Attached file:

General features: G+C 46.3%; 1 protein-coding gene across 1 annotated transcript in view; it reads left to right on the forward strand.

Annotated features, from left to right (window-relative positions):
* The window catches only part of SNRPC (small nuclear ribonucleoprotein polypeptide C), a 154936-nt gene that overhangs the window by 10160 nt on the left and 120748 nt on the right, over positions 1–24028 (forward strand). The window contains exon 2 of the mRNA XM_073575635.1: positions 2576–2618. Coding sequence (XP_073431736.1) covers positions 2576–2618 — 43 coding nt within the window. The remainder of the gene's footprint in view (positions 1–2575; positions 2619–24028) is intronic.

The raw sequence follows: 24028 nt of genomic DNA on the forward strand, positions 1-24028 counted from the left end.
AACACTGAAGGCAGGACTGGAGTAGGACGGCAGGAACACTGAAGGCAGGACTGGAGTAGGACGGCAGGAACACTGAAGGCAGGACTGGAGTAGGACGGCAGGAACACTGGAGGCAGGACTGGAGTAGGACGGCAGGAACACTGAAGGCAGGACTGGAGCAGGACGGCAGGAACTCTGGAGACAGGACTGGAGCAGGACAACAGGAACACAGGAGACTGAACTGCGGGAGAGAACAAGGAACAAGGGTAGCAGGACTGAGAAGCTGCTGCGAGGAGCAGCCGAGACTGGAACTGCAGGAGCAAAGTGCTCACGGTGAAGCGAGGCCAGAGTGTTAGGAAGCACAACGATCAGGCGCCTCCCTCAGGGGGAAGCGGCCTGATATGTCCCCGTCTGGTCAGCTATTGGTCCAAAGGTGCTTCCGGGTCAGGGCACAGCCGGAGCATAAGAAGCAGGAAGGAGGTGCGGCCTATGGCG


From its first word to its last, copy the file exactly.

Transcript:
General features: G+C 46.3%; 1 protein-coding gene across 1 annotated transcript in view; it reads left to right on the forward strand.

Annotated features, from left to right (window-relative positions):
* The window catches only part of SNRPC (small nuclear ribonucleoprotein polypeptide C), a 154936-nt gene that overhangs the window by 10160 nt on the left and 120748 nt on the right, over positions 1–24028 (forward strand). The window contains exon 2 of the mRNA XM_073575635.1: positions 2576–2618. Coding sequence (XP_073431736.1) covers positions 2576–2618 — 43 coding nt within the window. The remainder of the gene's footprint in view (positions 1–2575; positions 2619–24028) is intronic.

The raw sequence follows: 24028 nt of genomic DNA on the forward strand, positions 1-24028 counted from the left end.
AACACTGAAGGCAGGACTGGAGTAGGACGGCAGGAACACTGAAGGCAGGACTGGAGTAGGACGGCAGGAACACTGAAGGCAGGACTGGAGTAGGACGGCAGGAACACTGGAGGCAGGACTGGAGTAGGACGGCAGGAACACTGAAGGCAGGACTGGAGCAGGACGGCAGGAACTCTGGAGACAGGACTGGAGCAGGACAACAGGAACACAGGAGACTGAACTGCGGGAGAGAACAAGGAACAAGGGTAGCAGGACTGAGAAGCTGCTGCGAGGAGCAGCCGAGACTGGAACTGCAGGAGCAAAGTGCTCACGGTGAAGCGAGGCCAGAGTGTTAGGAAGCACAACGATCAGGCGCCTCCCTCAGGGGGAAGCGGCCTGATATGTCCCCGTCTGGTCAGCTATTGGTCCAAAGGTGCTTCCGGGTCAGGGCACAGCCGGAGCATAAGAAGCAGGAAGGAGGTGCGGCCTATGGCG